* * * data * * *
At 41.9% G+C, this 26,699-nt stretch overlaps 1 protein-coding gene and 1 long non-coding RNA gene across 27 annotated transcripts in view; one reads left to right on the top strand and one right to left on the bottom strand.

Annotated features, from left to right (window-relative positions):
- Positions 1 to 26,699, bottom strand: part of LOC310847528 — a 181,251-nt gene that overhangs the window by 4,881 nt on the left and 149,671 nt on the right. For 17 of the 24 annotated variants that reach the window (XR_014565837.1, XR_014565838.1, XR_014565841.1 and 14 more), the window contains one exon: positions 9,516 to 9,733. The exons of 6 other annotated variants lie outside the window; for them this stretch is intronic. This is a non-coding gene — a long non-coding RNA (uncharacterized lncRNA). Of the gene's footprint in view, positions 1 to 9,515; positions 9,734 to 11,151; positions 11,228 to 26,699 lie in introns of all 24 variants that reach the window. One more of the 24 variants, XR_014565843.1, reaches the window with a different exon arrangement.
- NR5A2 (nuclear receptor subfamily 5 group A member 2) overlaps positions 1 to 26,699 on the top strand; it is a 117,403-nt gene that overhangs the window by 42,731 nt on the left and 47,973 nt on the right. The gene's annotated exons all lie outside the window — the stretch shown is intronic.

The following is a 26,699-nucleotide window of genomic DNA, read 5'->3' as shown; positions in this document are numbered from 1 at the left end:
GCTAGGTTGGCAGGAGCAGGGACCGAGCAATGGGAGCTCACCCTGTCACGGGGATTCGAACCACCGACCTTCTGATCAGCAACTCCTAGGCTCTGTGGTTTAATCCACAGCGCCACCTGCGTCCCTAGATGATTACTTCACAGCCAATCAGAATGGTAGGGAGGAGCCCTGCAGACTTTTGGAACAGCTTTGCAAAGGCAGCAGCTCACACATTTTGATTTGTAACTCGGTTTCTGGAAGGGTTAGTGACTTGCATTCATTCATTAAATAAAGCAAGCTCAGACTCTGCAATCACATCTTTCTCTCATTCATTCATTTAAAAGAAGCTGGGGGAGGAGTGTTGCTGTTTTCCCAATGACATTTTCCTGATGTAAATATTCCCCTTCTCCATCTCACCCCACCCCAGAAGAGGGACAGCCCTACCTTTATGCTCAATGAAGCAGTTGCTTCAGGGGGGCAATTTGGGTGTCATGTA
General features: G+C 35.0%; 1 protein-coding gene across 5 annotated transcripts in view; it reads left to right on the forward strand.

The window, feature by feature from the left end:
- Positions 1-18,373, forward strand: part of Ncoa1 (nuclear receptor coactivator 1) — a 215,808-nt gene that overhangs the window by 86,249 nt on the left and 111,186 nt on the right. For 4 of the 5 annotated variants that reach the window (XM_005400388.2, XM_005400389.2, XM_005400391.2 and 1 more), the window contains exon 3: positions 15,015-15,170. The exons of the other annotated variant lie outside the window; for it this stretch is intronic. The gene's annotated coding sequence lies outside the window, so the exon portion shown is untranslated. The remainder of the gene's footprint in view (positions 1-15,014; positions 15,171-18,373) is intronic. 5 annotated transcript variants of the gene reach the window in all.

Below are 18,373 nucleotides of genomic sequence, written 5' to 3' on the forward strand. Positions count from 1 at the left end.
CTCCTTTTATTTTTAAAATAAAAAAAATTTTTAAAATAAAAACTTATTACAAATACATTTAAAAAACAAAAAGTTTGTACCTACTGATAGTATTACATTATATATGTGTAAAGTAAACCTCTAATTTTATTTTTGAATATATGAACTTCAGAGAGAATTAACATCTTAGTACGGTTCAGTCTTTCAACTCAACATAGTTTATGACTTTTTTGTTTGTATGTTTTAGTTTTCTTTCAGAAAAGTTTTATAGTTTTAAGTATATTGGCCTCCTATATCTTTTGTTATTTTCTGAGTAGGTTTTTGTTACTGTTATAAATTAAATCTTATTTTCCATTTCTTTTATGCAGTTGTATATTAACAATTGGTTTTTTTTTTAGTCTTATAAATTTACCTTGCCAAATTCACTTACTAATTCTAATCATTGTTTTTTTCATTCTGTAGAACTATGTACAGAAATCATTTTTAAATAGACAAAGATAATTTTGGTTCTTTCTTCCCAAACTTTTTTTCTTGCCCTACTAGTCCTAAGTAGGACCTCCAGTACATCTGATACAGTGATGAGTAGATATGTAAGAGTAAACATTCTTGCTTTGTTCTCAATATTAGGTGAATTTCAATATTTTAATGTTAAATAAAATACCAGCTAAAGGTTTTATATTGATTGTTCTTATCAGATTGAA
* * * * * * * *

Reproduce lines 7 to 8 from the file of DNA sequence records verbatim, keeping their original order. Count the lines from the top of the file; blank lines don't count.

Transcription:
General features: G+C 35.0%; 1 protein-coding gene across 5 annotated transcripts in view; it reads left to right on the forward strand.

The window, feature by feature from the left end: